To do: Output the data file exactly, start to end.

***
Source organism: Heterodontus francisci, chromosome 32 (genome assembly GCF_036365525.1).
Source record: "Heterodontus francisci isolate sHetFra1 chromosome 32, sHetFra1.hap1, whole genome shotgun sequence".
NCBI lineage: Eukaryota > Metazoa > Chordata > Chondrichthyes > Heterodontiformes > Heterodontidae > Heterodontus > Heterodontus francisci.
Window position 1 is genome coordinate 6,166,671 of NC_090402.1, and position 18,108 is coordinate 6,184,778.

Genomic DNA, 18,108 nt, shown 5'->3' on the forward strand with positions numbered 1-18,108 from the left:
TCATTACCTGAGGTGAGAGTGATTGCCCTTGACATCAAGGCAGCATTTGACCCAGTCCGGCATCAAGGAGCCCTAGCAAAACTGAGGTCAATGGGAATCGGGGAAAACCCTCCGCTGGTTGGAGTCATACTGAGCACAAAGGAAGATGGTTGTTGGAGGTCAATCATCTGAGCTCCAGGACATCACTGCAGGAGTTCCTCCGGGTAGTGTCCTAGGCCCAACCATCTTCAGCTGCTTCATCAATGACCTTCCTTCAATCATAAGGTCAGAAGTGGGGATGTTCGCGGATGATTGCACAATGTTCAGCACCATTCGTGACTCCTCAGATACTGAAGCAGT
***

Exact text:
Source organism: Heterodontus francisci, chromosome 32 (genome assembly GCF_036365525.1).
Source record: "Heterodontus francisci isolate sHetFra1 chromosome 32, sHetFra1.hap1, whole genome shotgun sequence".
NCBI lineage: Eukaryota > Metazoa > Chordata > Chondrichthyes > Heterodontiformes > Heterodontidae > Heterodontus > Heterodontus francisci.
Window position 1 is genome coordinate 6,166,671 of NC_090402.1, and position 18,108 is coordinate 6,184,778.

Genomic DNA, 18,108 nt, shown 5'->3' on the forward strand with positions numbered 1-18,108 from the left:
TCATTACCTGAGGTGAGAGTGATTGCCCTTGACATCAAGGCAGCATTTGACCCAGTCCGGCATCAAGGAGCCCTAGCAAAACTGAGGTCAATGGGAATCGGGGAAAACCCTCCGCTGGTTGGAGTCATACTGAGCACAAAGGAAGATGGTTGTTGGAGGTCAATCATCTGAGCTCCAGGACATCACTGCAGGAGTTCCTCCGGGTAGTGTCCTAGGCCCAACCATCTTCAGCTGCTTCATCAATGACCTTCCTTCAATCATAAGGTCAGAAGTGGGGATGTTCGCGGATGATTGCACAATGTTCAGCACCATTCGTGACTCCTCAGATACTGAAGCAGT